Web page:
It’s amazing how Cult of Fire have gone, in just a few years (they were formed in 2010), from a small underground Black Metal band who’s main attractive seemed to be the fact that the line-up was made of ex-Maniac Butcher members, a band I never was interested in (although if we speak of Mr. Tomáš Corn other band, Lykathea Aflame, then things get a lot more interesting), to an entity with real (musical and lyrical) personality, as well as one of those bands who have invested a lot of effort into taking things to a new level in terms of theatrics on stage next to other now very well known names in the genre.
After a self-released 10»EP in 2010, they released, in the two following years, two full-length albums which I would describe as simply majestic. Despite the differences between both of them, we could say they take us back to the times when atmosphere, melody and orchestral influences in Black Metal didn’t directly end up in cheesiness or bad taste. But, honestly, I didn't really like their following 7"EP from 2014 dedicated to Czech composer Bedřich Smetana, which sounded quite more Post-Rock oriented to my ears (although I promised myself to revisit it at some point and get a second opinion). So I was wondering if that would be the path they would be following on their next releases (and kind of expected it wouldn't, to be honest).
Back to this dying year, in the past month of September they announced a new mini album which would be available at their show during Prague Death Mass III, a festival organised by the members of Cult of Fire, whose physical release (managed by the band’s own label too) was presented on an amazing picture LP shaped with the form of a lotus and packaged in a lotus shaped sleeve too, again designed by Teitan Arts in a very similar way to their previous record artwork, only that this time the figure represented on the cover is not Kali but Chinnamasta. And both the cover and the inner sleeve look amazing, with a lot of details and symbols all over which you can be looking at for a while and which look quite unique in comparison to a lot of other bands artworks. I can’t praise enough the work Teitan Arts has done here (and both on past Cult of Fire and Death Karma releases, specially on ‘The History of Death & Burial Rituals Part I’, which is beyond amazing).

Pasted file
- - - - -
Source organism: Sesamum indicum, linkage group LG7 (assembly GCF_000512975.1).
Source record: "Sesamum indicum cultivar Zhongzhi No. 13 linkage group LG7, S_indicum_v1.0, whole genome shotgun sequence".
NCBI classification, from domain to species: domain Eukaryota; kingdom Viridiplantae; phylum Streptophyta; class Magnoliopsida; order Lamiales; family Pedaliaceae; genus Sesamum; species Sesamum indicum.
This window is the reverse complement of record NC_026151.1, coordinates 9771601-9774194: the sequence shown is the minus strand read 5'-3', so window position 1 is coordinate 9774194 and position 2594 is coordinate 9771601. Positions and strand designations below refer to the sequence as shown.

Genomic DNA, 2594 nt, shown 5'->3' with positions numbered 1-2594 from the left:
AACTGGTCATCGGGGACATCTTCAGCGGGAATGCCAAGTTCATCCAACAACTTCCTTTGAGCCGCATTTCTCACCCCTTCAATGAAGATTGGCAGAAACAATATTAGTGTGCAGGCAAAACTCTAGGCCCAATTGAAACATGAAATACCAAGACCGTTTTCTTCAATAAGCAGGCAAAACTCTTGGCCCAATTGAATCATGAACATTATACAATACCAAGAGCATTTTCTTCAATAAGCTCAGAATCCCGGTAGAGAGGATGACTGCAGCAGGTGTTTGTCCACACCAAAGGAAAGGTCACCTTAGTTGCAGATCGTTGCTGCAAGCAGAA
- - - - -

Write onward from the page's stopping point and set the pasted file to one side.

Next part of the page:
When I first played 'Life, Sex and Death' I was quite happy to discover they had gone back to something closer to the sound of ‘Ascetic Meditation of Death’, with that highly melodic and enveloping atmospheric Black Metal combining fast Northern influenced tremolo parts with more open and meditating ambiances as well as some more experimental influences, all in all still imbued with an Eastern European (necromantic) feeling. They actually create a bombastic effect since the very first moment with the great opening track “Life”, which might be amongst their best compositions to date, and which also takes back memories from when I discovered their debut, ‘Triumvirát’. This song starts with a grandiose quite simple mid-paced part which ends on an acoustic guitar passage only to become even greater thanks to martial percussion and a beautiful melody and then exploding into a more aggressive and fast cavalcade. Pure Cult of Fire, only better and even more accurate.
This is followed by “Chinnamasta Mantra”, a female recited mantra on a way less extreme and very ambient/new age and also oriental inspired track that is the exact contraposition to “Life”, calm, beautiful and quite luminous, very trance inducing (I would actually love seeing them explore this kind of composition a bit more on a next recording), and thus creating the perfect bridge (before turning the vinyl upside down) for the continuation with “Death”.
This one is a very straightforward track which directly starts with a fast and melodic part over which Mr. Devilish’s vocals sound absolutely possessed. If their guitar lines and keyboards are not good enough, when more mid-paced parts appear you can here a sitar creating one more layer of on their already very rich sound and giving it that special oriental touch that makes it so special and tying it so well with their lyrics. The song ends with an ever faster and more aggressive part, with Tomáš his powerful drumming.